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L&D Labs


I am in desperate need of some "why do we care about this lab result" advice! If my pt is not Gestational Diabetic in L&D why do I need to know what her glucose levels are? Also, Hgb/Hct levels...for dehydration and anemia right? Could anyone please help a frazzled nursing student, just trying to get this paperwork done!!!!! :bow: Thanks!

RochesterRN-BSN, BSN, RN

Specializes in Psych, ER, Resp/Med, LTC, Education. Has 6 years experience.

Its been a long time since I was an L&D nurse but-- laboring patients are at risk for bleeding-- like if there is a placental abruption or small tear. A low HCT will tell you if a patient is losing blood somewhere-- one of the causes anyways-- so that would be important to know. Glucose-- just because a patient is not diabetic does not make this lab unimportant. I would assume that high levels could be harmful to the baby. --It is not that uncommon to run standard labs on the mom-- CBC with diff, Chem panel--just to be sure all is good. They need to know that there is nothing going on that could effect the baby or the mother and then the baby....If they know about things ahead of time then can plan and treat if needed before delivery or right after in need be. This patient could have also had other medical things going on that you didn't know about --there are other things that effect BG other that the most common Diabetes. If the patient is going to have a C-section or is at high risk am a good chance there may be one needed.......its good to have Hct and what not to make sure that you prepare for a need for PRBCs --if you start with a low HCT going in then have some significant blood loss on top of that you got a problem and will likely need a transusion. good to know what you are starting with.

Someone currently in and with years of experience can maybe better answer these but I figured I give you a start.

ohmeowzer RN, RN

Specializes in ob/gyn med /surg.

those labs are extremely important to the mother and the baby. of course you need those labs, i don't want to do your homework for you, it's very important that you know the dynamics of pregnancy and what happens to a woman's body when she is pregnant and what happens after and before labor to affect these labs.

i think if you think about it , you can figure this out. you have to know this material it's a very important part of the delivery and health of the mother and infant.

1. why would you check someone's H&H after they deliver ? What would the normal after a delivery be High or low and why ?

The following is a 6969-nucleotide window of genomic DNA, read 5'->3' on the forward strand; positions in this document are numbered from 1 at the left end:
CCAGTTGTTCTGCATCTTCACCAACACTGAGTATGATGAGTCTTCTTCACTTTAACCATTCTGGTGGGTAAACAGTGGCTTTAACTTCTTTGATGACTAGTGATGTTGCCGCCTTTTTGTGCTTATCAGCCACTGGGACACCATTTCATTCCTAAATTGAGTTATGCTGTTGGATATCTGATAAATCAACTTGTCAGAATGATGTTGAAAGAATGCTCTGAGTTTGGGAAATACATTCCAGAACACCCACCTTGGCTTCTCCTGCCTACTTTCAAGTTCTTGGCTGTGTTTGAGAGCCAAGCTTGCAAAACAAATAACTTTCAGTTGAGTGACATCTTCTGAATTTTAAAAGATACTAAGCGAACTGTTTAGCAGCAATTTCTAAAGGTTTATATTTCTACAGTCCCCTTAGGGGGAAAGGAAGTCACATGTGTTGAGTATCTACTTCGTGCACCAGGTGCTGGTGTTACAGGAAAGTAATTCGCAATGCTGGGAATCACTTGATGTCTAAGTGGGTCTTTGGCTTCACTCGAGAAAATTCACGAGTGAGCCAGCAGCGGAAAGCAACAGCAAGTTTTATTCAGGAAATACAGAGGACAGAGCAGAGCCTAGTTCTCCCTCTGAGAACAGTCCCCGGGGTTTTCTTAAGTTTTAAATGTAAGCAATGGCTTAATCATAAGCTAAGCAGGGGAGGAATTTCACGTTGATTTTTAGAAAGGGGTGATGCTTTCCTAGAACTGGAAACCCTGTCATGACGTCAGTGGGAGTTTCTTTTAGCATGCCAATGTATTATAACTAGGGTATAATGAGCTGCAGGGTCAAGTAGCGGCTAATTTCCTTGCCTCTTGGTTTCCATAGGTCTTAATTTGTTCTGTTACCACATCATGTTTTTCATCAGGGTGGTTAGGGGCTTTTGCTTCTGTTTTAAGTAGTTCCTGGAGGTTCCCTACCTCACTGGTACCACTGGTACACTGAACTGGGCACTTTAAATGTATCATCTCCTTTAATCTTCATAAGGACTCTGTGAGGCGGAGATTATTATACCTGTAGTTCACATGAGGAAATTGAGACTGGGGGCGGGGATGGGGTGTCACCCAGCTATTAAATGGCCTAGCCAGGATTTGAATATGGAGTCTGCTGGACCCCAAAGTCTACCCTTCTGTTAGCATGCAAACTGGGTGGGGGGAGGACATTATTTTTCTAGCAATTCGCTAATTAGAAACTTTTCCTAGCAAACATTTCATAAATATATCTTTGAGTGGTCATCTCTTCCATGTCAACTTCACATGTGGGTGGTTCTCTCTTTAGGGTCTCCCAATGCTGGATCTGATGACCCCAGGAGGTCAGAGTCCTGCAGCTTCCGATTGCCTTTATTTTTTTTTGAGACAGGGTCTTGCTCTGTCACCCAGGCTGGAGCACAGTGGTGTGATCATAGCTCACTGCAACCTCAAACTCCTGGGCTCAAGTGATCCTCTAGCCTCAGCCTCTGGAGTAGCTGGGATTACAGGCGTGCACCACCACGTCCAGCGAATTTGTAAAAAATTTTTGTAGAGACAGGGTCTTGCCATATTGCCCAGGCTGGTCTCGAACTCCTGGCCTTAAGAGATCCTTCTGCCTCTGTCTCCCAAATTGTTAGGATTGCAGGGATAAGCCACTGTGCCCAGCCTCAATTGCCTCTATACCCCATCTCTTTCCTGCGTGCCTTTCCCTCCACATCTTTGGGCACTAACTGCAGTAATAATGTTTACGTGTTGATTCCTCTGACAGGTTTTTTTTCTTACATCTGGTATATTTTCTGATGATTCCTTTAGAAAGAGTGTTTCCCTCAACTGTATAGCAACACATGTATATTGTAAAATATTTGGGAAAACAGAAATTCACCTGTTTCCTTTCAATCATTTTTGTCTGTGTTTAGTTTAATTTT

2. why is checking a blood sugar on the mother and baby important? what happens to the baby if the blood surgar is low, why after all that labor would a new mom have a low blood sugar?

pull out your textbook and read !! it is soo interesting !! i promise!! yess i love this stuff !!


Has 11 years experience.

we get a CBC on all patients to check H&H (are they low to start with? where is your baseline for if they bleed, how much have they dropped from when they came in, do they need supplemental iron after deilvery, etc...) and another reason is that anesthesia always wants platelet levels before epidurals. We also need an Rh type (+ or -) for purposes of rho. injection canidates. VDRL, Hepititis, etc...are usually on file already but those with no prenatal care are also drawn additional labs. Mostly just the CBC and Rh type are drawn on all patients though.

thanks for the replies so far, I did read my Maternity Nursing book for reasons why we would be concerned about glucose levels, but every section I could find about it only discussed the rational for Gestational diabetes or if your pt had diabetes previous to pregnancy, in this case my pt had neither, perhaps the answer is that I am just trying to get a baseline reading, the problem is that I have such a limited amount of knowledge on the subject that I wouldn't know that that was what I was looking for. I don't fully understand the role of insulinase during pregnancy, but I do know that it drops off after delivery, could that have something to do with this? I know that glucose crosses the placenta and that the baby does produce its own insulin after a certain point in the pregnancy, could it have something to do with that? These may seem like stupid questions to someone who has been working as a nurse for many years, but I am having a hard time wrapping my mind around them! :o Thanks!

Edited by jennfinn


Specializes in Just school!.

Google is my best friend! I have two lab books and when I can't find something there...I just google it. Some books are better than others so you might want to get a couple of lab books with nursing implications. I like "Davis's Comprehensive Handbook of Laboratory and Diagnostic Tests with Nursing Implications". It goes more in depth than some of the others. I hope this helps and good luck!

I have never worked at a hospital or even heard of routinely checking the blood sugar of a non-diabetic mother in labor. Newborns, yes, although routinely checking their blood sugars is not recommended either, but it's still done.

The only labs I routinely order in labor are a type and hold (blood type) and a CBC without diff.

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